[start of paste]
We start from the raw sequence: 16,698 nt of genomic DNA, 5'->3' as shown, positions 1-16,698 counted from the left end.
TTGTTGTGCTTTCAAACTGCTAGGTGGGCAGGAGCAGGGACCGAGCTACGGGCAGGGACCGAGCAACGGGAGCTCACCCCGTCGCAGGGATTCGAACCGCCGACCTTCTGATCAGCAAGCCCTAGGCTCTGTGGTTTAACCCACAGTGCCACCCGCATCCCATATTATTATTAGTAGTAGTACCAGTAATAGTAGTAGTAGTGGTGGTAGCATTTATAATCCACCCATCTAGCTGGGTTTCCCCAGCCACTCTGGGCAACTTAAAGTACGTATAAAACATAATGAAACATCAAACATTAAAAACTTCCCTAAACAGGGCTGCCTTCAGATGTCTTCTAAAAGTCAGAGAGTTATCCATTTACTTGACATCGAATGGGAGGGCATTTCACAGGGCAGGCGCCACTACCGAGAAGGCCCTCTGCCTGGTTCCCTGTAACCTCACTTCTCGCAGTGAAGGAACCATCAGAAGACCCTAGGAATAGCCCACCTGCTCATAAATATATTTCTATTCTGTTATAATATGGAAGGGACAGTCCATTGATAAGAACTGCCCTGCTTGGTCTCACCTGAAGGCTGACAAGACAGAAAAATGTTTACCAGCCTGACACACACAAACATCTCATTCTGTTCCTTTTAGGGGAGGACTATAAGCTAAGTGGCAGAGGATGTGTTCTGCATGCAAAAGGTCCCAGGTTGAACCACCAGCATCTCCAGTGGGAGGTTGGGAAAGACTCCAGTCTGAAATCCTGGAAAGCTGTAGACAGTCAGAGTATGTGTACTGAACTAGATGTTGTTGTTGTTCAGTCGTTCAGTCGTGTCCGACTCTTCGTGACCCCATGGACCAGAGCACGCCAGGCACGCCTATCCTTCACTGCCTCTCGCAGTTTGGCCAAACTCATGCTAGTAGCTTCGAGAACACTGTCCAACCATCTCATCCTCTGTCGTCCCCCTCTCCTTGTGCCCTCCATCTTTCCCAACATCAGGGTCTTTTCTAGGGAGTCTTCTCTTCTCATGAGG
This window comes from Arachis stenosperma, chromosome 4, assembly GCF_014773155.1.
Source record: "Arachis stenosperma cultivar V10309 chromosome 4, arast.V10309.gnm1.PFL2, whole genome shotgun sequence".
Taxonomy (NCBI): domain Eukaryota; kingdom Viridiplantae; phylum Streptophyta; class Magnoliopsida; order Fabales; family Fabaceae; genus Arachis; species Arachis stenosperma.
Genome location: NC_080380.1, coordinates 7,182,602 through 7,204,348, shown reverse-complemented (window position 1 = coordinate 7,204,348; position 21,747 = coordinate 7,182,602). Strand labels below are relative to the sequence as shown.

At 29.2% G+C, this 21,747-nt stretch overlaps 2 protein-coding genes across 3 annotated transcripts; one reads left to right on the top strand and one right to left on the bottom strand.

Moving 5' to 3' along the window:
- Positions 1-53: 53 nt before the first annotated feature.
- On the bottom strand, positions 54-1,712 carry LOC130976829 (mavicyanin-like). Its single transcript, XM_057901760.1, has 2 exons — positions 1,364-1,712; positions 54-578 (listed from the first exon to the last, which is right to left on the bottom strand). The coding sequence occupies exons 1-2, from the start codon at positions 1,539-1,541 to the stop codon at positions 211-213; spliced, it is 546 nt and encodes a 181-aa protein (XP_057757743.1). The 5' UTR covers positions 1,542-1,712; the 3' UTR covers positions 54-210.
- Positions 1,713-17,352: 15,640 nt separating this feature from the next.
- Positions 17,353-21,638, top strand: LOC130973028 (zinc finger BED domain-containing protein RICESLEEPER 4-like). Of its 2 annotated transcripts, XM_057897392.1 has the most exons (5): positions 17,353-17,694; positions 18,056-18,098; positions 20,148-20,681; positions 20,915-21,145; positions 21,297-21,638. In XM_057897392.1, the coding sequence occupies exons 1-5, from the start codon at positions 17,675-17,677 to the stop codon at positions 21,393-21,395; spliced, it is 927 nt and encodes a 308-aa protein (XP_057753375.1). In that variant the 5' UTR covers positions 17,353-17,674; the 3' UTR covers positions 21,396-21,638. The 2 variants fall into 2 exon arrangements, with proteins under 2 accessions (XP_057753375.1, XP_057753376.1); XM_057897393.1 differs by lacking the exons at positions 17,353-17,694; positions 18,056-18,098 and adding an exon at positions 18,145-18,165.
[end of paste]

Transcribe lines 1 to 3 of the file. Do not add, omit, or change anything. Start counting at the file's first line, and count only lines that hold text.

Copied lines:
We start from the raw sequence: 16,698 nt of genomic DNA, 5'->3' as shown, positions 1-16,698 counted from the left end.
TTGTTGTGCTTTCAAACTGCTAGGTGGGCAGGAGCAGGGACCGAGCTACGGGCAGGGACCGAGCAACGGGAGCTCACCCCGTCGCAGGGATTCGAACCGCCGACCTTCTGATCAGCAAGCCCTAGGCTCTGTGGTTTAACCCACAGTGCCACCCGCATCCCATATTATTATTAGTAGTAGTACCAGTAATAGTAGTAGTAGTGGTGGTAGCATTTATAATCCACCCATCTAGCTGGGTTTCCCCAGCCACTCTGGGCAACTTAAAGTACGTATAAAACATAATGAAACATCAAACATTAAAAACTTCCCTAAACAGGGCTGCCTTCAGATGTCTTCTAAAAGTCAGAGAGTTATCCATTTACTTGACATCGAATGGGAGGGCATTTCACAGGGCAGGCGCCACTACCGAGAAGGCCCTCTGCCTGGTTCCCTGTAACCTCACTTCTCGCAGTGAAGGAACCATCAGAAGACCCTAGGAATAGCCCACCTGCTCATAAATATATTTCTATTCTGTTATAATATGGAAGGGACAGTCCATTGATAAGAACTGCCCTGCTTGGTCTCACCTGAAGGCTGACAAGACAGAAAAATGTTTACCAGCCTGACACACACAAACATCTCATTCTGTTCCTTTTAGGGGAGGACTATAAGCTAAGTGGCAGAGGATGTGTTCTGCATGCAAAAGGTCCCAGGTTGAACCACCAGCATCTCCAGTGGGAGGTTGGGAAAGACTCCAGTCTGAAATCCTGGAAAGCTGTAGACAGTCAGAGTATGTGTACTGAACTAGATGTTGTTGTTGTTCAGTCGTTCAGTCGTGTCCGACTCTTCGTGACCCCATGGACCAGAGCACGCCAGGCACGCCTATCCTTCACTGCCTCTCGCAGTTTGGCCAAACTCATGCTAGTAGCTTCGAGAACACTGTCCAACCATCTCATCCTCTGTCGTCCCCCTCTCCTTGTGCCCTCCATCTTTCCCAACATCAGGGTCTTTTCTAGGGAGTCTTCTCTTCTCATGAGG
This window comes from Arachis stenosperma, chromosome 4, assembly GCF_014773155.1.